Conflict over Capitol complex plan raises concerns from local lawmakers


AUSTIN (KXAN) — The road from the Blanton Museum of Art all the way to the Texas Capitol could soon be turned into a public, pedestrian plaza. Think tree-lined walkways and grassy picnic areas. The state intends to pay for the project and Texas is ready to start building. But they still need support from Austin city leaders.

It’s a game of push and pull between the city and state. The state legislature already set aside $581 million to pay for the project at no cost to the city. The city is being asked to waive fees and streamline the permit process for construction. Rep. Donna Howard (D – Austin) urges the city support the plan for all the benefits it could bring to the city.

“Quite frankly, to me, this is kind of a no-brainer in terms of the gift that this is for the city and city taxpayers,” Howard said.

The current plan includes a pedestrian walkway, a cultural venue, an outdoor pavilion for live performances and over 4,000 underground parking spaces available to the general public. The state intends to expand this project all the way to 15th Street in the future, creating a four-acre park.

“It’ll be very similar to the National Mall – that kind of a feel to it,” Howard said. “It will bring us all together with a really great, almost 4 acre urban green space. It’s tremendous.”

Opposition to the project remains so large that Sen. Kirk Watson (D – Austin) joined Howard in writing an op-ed to the city in order to garner support for the plaza. But some city leaders call the plan, and the requirement to waive city fees and rules, an example of state overreach.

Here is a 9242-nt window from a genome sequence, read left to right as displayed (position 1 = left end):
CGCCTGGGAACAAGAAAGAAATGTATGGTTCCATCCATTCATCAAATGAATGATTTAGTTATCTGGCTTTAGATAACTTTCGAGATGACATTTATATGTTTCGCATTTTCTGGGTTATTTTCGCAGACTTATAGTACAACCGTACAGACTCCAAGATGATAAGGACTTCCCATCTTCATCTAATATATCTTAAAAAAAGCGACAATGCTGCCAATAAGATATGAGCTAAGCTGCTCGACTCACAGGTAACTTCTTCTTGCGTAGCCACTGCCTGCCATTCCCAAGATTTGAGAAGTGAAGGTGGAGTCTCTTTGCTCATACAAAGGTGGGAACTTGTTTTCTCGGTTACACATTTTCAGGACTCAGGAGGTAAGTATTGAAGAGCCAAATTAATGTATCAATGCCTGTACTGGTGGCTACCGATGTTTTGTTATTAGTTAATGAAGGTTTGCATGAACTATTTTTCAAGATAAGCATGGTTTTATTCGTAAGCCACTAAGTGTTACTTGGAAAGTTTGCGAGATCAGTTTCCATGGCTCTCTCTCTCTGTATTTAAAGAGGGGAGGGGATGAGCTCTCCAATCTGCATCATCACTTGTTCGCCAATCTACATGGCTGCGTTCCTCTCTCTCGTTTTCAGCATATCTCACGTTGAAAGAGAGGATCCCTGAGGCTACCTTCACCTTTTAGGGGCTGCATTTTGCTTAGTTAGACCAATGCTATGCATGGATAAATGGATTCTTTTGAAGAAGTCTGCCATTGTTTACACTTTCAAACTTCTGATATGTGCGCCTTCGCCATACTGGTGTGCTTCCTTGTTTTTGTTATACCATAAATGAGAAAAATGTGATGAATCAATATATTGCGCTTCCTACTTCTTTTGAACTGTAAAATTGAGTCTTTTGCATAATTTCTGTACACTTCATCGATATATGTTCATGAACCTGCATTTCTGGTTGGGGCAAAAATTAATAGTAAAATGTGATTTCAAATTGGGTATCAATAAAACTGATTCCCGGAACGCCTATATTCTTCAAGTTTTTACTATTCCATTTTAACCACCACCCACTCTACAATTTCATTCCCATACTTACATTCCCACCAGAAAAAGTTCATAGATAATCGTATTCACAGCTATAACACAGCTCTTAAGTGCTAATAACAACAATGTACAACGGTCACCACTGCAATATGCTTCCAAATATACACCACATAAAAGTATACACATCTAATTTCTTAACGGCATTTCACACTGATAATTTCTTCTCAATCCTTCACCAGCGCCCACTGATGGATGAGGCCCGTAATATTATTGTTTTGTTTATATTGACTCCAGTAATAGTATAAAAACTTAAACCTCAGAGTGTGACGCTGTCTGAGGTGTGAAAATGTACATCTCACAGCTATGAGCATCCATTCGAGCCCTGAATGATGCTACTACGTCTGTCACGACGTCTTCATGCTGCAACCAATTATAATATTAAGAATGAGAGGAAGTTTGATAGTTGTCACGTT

“I get that there are hard feelings here,” Howard said. “But we have worked on these kinds of shared property arrangements for years and years, the state and the city have.”

The state already delayed the project’s groundbreaking and opening. And Howard warns that more delays would only increase the overall cost of the plaza.

If everything goes to plan, the plaza will be completed by 2021.

“This is a real win-win for everybody,” Howard said. “This is not the place to have the fight. This is a good thing for the city of Austin.”

Rep. Howard also spoke about how Texas plans to fund hurricane relief efforts in Houston. The state intends to tap into money reserved to help those in the case of a natural disaster, according to Howard.

“There is luckily a sufficient amount in the rainy day fund, the economic stabilization fund, to get us through this,” Howard said. “In fact, the comptroller has actually said so.”Editor’s note: A previous version of this story said that private businesses and residents could have to move before the project moves forward. That is not the case. We regret the error.

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